As I read that man’s letter, I realized that it had been a very long time since I told you what your words did for me in my darkest hour. I hope you will forgive me as I am still seeing what those words have done - not just for me, but through me. I am beginning to understand what John meant when he said “What we will be has not yet appeared.”
The ripple effect that flows from our words and from our actions extends far beyond the reach of human perception. It will not be fully revealed until we reach the other side. That is why we need the Word to lift us out of our desperation and move us beyond our present circumstances. It helps reveal the only Light that can lead us out of darkness.
In conformist Britain, anything unusual is assumed to be illegal
Supermarket manager bans man for buying gallons of vegetable oil to power his delivery van claiming it is 'illegal'. I had similar experiences of British rigidity in Britain back in the '70s, as you can read here. No wonder many people from Britain and other Northern European countries migrate to easygoing Australia to get away from all the social rigidities and expectations -- JR
A grocer claims supermarket staff banned him from his local store after he bought vegetable oil to use as fuel in his vehicle. Chris Waites says managers at his local Tesco in Didcot, Oxfordshire, told him it was illegal for him to buy vegetable oil and use it as fuel in his delivery van.
He claims the ban came after he purchased six five-litre bottles of vegetable oil to fill up the van he uses for his grocery business. The transit van has been adapted to run on vegetable oil. It is not thought to be illegal to purchase vegetable oil to be used as bio fuel.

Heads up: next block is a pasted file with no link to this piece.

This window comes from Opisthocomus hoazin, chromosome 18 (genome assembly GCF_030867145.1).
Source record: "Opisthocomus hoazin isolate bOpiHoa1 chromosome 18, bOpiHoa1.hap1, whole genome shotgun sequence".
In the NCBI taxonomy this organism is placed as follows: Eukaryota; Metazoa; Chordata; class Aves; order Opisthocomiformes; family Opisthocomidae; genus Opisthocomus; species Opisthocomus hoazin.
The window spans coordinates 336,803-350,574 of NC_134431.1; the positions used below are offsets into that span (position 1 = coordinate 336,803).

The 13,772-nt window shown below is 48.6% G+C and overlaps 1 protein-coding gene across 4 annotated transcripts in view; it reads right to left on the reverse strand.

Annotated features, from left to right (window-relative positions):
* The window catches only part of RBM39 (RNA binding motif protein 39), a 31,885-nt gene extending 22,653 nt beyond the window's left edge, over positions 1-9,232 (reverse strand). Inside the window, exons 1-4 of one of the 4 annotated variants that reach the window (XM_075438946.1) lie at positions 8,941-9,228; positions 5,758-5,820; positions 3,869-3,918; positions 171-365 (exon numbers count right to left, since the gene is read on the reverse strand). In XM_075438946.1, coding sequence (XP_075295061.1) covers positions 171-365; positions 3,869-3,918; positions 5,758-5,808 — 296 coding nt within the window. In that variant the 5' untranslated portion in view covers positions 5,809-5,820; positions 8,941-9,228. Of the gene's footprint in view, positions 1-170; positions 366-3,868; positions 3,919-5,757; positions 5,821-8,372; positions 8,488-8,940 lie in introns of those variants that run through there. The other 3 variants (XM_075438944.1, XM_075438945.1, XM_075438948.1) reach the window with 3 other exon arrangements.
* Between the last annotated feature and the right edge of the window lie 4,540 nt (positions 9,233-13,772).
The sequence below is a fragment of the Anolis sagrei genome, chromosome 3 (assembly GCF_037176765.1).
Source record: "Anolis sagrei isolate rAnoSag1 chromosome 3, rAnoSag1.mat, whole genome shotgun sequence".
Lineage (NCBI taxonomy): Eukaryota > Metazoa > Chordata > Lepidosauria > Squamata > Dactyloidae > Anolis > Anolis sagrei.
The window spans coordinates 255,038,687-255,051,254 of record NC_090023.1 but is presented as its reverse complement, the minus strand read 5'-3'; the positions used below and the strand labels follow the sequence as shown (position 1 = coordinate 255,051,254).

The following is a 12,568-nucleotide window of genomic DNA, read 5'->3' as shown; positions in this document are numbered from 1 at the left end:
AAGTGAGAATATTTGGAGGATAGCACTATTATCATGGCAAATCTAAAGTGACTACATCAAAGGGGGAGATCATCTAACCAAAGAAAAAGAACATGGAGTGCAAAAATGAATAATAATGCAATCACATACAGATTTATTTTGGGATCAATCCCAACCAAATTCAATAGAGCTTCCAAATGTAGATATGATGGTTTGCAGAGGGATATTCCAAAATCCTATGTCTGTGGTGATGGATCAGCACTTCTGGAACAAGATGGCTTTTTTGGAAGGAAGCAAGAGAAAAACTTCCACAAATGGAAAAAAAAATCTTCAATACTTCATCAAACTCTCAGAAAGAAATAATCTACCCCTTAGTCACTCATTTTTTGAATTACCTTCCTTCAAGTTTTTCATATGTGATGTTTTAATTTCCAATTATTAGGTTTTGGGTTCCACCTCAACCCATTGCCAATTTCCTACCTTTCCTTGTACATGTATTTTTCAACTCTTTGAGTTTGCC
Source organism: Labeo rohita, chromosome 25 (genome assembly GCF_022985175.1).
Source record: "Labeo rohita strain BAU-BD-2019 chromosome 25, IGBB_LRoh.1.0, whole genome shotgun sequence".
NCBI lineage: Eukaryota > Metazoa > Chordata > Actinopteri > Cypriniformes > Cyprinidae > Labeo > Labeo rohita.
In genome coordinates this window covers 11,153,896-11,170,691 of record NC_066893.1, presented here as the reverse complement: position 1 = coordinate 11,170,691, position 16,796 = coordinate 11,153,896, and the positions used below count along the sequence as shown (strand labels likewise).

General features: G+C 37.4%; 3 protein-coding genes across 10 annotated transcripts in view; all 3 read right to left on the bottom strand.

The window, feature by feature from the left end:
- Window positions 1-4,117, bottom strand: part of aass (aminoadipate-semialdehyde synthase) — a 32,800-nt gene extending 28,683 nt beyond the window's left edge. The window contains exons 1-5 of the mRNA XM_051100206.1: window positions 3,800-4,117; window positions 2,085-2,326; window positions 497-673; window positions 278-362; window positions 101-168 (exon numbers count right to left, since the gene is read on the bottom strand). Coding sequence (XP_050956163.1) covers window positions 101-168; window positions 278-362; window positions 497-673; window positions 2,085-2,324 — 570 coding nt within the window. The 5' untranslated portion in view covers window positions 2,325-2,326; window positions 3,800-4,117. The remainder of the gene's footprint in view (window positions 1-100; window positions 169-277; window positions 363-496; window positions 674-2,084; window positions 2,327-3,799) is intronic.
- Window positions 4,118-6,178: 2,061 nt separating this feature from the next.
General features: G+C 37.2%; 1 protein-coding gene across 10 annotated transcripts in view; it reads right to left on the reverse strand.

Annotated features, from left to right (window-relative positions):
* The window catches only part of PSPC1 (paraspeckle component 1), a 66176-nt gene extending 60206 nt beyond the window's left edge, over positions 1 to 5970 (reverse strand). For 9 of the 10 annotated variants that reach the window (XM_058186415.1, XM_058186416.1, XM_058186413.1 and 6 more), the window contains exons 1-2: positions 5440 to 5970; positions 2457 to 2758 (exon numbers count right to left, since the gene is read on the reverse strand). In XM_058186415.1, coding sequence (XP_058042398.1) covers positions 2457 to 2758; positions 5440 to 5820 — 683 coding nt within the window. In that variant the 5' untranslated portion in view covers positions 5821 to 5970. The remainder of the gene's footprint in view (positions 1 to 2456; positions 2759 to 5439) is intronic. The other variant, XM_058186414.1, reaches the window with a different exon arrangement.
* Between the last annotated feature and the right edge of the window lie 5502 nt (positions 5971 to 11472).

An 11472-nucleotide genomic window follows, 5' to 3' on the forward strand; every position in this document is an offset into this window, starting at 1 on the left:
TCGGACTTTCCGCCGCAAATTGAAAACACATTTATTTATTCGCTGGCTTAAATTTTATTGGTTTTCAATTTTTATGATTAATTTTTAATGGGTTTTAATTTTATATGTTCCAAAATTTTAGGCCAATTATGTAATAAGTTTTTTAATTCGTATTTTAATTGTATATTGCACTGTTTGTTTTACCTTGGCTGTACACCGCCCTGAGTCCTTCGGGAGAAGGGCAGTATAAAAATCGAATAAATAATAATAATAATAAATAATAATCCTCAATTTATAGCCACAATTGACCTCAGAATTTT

Mr Waites said he clashed with staff at the store when he bought the bottles of oil and told them what he was using it for.
Tesco said it was investigating the matter and stressed that it does not prevent customers from buying products.
He said when he returned to the supermarket on Saturday to buy other items, he was told he was no longer welcome because using vegetable oil to run a vehicle was a criminal activity. He said: 'A member of staff told me in front of lots of other customers that I was no longer welcome at the store because I had been using vegetable oil illegally for my van.
'Using vegetable oil to run a vehicle is not illegal and it was embarrassing to be branded a criminal in this way in front of lots of other shoppers.
'Normally we get given the vegetable oil free from pubs and restaurants but on this occasion I’d gone to Tesco.
'We deliver groceries to people in rural areas but I can’t imagine Tesco are trying to stop me from using my van because they feel threatened by the competition.'
Mr Waites said he had been a customer at the store for seven years and he was not aware of any other reason why he was being banned.